However, the reform of climate regulation also comes with some concerns. The major concern is the weakening linkage between climate change and economic issues. Climate change is not a pure emission problem but also a comprehensive economic problem. As China’s macroeconomic and energy regulator, the NDRC can move forward the climate agenda by including it in industrial, investment, and energy policies. In comparison, the environmental ministry has much less capacity to influence the national agenda of economic development and energy transition. It will be challenging for the MEE to coordinate various ministries that have more power than the environmental ministry.

A related concern is whether the MEE can tackle the economic and financial challenges associated with the regional and national carbon markets. The MEE has the capacity to ensure the MRV of GHG emission reductions, which is the foundation of a functional carbon market. However, carbon market is intrinsically connected with the financial market. The MEE needs to work with other ministries, such as the NDRC and the securities regulator, to make sure that the operation of the emission trading scheme does not create unintended economic and financial consequences.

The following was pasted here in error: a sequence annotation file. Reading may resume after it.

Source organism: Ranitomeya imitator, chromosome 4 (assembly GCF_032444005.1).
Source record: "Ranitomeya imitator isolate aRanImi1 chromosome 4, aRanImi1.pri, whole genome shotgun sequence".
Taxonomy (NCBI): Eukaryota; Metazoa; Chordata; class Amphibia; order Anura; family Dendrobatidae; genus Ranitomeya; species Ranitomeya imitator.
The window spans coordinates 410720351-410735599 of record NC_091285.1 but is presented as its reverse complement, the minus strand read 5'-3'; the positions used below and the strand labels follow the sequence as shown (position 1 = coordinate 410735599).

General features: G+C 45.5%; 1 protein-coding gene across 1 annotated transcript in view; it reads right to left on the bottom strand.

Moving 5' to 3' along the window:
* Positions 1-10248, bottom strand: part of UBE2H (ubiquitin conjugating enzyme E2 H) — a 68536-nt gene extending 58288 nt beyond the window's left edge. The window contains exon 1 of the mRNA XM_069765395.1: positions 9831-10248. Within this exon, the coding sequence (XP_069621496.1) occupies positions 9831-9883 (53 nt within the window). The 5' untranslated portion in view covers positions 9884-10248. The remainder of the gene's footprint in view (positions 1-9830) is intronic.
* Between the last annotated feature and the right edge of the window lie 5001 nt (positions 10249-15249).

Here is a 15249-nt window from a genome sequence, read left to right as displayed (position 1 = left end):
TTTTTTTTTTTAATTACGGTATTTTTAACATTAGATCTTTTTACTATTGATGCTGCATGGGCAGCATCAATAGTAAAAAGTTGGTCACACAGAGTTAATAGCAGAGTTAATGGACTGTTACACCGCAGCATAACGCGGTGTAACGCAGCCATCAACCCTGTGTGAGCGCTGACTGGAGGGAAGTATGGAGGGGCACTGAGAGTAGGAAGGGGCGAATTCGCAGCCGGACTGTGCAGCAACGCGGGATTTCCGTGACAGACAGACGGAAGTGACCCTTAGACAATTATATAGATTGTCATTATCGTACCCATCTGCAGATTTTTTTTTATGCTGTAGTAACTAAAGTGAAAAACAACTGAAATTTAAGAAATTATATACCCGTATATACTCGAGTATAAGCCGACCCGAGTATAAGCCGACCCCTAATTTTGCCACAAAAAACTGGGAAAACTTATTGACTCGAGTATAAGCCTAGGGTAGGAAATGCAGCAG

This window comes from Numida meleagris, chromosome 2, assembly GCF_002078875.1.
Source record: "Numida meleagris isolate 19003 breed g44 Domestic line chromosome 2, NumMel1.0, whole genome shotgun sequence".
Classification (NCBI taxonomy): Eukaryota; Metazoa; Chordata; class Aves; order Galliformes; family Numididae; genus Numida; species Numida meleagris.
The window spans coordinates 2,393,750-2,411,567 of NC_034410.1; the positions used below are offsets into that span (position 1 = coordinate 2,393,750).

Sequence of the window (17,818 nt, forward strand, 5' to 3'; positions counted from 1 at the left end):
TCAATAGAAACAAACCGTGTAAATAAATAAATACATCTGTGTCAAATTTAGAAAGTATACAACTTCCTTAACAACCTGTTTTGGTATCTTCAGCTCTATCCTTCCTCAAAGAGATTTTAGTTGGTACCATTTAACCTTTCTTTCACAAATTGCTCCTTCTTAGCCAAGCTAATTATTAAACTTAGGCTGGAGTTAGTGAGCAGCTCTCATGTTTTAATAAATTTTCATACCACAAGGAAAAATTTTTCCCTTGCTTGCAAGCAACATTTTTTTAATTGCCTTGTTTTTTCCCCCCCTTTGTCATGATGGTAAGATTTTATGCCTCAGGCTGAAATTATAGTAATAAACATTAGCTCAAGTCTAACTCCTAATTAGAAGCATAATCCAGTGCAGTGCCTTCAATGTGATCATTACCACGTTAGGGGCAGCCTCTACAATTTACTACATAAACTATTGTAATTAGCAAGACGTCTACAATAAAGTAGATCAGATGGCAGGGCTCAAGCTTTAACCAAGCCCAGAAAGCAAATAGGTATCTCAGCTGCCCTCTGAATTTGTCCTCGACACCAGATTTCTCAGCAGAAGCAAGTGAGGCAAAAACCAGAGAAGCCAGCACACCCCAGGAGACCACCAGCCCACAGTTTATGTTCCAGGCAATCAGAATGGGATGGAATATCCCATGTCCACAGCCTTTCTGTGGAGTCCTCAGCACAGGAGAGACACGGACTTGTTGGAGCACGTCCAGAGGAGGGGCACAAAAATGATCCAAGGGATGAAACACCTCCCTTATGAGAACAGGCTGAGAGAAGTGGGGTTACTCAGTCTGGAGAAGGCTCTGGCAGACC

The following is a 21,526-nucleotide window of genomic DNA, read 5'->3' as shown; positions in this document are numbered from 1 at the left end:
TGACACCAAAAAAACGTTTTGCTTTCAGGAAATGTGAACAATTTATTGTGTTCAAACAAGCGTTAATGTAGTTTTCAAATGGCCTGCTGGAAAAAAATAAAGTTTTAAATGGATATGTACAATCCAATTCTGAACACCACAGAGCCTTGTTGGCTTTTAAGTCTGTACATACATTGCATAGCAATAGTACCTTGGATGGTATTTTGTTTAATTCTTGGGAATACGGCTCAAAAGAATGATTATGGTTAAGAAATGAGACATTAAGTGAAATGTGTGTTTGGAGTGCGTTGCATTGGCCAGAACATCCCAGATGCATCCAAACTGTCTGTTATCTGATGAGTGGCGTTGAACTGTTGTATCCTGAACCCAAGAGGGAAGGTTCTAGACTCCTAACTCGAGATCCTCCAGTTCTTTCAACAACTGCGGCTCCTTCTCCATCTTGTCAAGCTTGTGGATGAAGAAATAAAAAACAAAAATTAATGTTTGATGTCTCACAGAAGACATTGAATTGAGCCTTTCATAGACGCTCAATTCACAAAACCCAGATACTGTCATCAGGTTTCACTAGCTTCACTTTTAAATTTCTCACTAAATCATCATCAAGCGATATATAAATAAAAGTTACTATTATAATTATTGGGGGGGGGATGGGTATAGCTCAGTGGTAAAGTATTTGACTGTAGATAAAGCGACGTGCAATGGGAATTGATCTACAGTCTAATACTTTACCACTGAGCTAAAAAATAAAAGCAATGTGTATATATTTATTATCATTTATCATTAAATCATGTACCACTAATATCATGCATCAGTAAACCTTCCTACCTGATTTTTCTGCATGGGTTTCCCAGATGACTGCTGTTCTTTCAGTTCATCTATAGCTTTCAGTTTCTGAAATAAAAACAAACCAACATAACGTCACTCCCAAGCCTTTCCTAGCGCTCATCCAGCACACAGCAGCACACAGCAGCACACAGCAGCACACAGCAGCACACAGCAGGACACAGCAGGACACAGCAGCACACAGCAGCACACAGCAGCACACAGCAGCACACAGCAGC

China’s reform of climate regime is overall positive. With the pledge to build ‘a community with a shared future for humankind’, China is determined to continue its path of low carbon development. Whether China can further move forward its climate agenda hinges on the determination of the top leader, which is influenced by the economic consequence of climate mitigation and the global climate commitment. The new environmental ministry has the right expertise and resources to design and implement climate policies. The ‘war against air pollution’ which had been declared in 2013 has demonstrated the MEE’s capacity to tackle the tough challenge of environmental pollution. Once climate change becomes the top item on its agenda, there is no doubt the MEE can support China’s climate ambition.